Inside the Standings: Chasing the Nationals Edition

Inside the Standings: Chasing the Nationals Edition

When we last checked in, the upstart Washington Nationals were in a prime position to grow their lead over Philadelphia in the NL East. The Phillies managed to salavage a 5-5 road trip on the west coast, but that wasn't enough to keep pace, as the Nats have gone 7-2 with a favorable schedule in the meantime. Their five-game lead is now twice what it was less than two weeks ago.
The Fightins should have opportunities to make up some ground over the next few series though. Here's a look a the slate ahead.
vs. Cubs (6-13)The Phillies are welcomed home by the Chicago Cubs, a four-game set against one of the worst teams in the National League. Nobody expected much out of the Cubs this season, and as you can see, they are not disappointing prognosticators.
Their offense is even less potent than the Phils, belting just seven home runs -- the lowest total in Major League Baseball by four -- and their OPS is in the thank at .628, second lowest in the league. Several players in their everyday lineup are still hitting below the Mendoza Line.
Pitching has been an issue as well, where they currently rank 14th out of 16 with a 4.37 ERA. That number might be turning around, however. Chicago got mostly quality starts the last time through the rotation, allowing 2.8 runs per game in their last five, three of which were wins. This might be a tight series for the Phillies after all.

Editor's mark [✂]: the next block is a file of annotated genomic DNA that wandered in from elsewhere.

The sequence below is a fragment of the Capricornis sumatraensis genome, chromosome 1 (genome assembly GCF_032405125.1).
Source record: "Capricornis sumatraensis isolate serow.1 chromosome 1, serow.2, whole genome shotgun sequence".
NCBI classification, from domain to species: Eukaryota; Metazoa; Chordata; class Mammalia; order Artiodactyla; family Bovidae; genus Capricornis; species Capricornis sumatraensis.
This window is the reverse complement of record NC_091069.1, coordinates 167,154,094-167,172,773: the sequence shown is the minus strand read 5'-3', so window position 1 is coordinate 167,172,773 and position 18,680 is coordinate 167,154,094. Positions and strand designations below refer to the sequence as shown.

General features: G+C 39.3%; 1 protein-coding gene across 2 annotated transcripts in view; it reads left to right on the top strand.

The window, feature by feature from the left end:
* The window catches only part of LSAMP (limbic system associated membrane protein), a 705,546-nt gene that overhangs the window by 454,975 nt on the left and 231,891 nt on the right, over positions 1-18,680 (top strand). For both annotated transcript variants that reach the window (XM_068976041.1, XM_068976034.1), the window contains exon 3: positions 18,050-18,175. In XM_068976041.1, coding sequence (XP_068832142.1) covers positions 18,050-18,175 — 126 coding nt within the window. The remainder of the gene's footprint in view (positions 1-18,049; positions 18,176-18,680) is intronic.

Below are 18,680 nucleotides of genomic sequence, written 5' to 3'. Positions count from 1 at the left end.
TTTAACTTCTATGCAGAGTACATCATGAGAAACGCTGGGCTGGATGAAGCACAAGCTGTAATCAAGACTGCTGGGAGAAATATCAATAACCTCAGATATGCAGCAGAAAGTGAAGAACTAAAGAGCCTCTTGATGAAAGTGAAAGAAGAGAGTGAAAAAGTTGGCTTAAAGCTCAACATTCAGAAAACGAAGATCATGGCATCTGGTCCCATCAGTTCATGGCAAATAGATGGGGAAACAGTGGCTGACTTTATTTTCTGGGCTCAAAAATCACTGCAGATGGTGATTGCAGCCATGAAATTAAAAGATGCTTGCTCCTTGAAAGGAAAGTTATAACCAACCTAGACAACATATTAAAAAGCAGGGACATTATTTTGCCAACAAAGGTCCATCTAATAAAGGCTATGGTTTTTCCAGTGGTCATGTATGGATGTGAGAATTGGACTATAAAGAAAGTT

@ Braves (12-7)Right back on the road to face off with a red-hot opponent. Since beginning the season 0-4, Atlanta has been on an absolute tear, perhaps sensing the NL East is up for grabs for the first time in years. The Braves are 12-3 in their last 15, with series wins over Houston, Milwaukee, New York, Arizona, and the Los Angeles Dodgers.
They are getting it done with the most productive offense in the NL, leading the league with 101 runs -- 10 more than the second-place St. Louis Cardinals -- although they may be cooling off. The Braves are scoring 3.4 per game in their last five, which was still good enough to earn three victories, but a huge drop-off from the previous four when they were averaging 10.2 per game... for real.
Atlanta's pitching staff looks like the real deal again, especially if Jair Jurrjens can figure it out. Jurrjens is off to an awful start, with a 9.37 ERA in four appearances. He hasn't lasted deeper than five innings in any game this season, and he made his earliest exit yet in his last outing when he couldn't record an out in the fourth.
@ Nationals (14-5)The Nats have the best record in the National League, and are one game behind Texas for the tops in MLB, but the difficulty level is about to rise for Washington. They face their first big test of the season beginning tonight with the LA Dodgers, a meeting of the two division leaders. They also host the Diamondbacks before the Phillies come to town, which is when things will really start to get interesting.
Philly will be trying to make up ground against one of the best rotations in baseball. The Nationals have given up the fewest runs in baseball, with a team ERA of 2.20, while striking out the most batters with 169, or almost nine per game. Stephen Strasburg, Gio Gonzalez, and Ross Detwiler are all 2-0, and along with Jordan Zimmerman, the highest ERA among the four starters is 1.52.
Offensively, they're not much better than the Phillies. They draw walks exactly twice as often, but rank toward the bottom of the league in stealing bases. The rest of the numbers are all fairly comparable, so this series figures to come down to pitching, pitching, and pitching.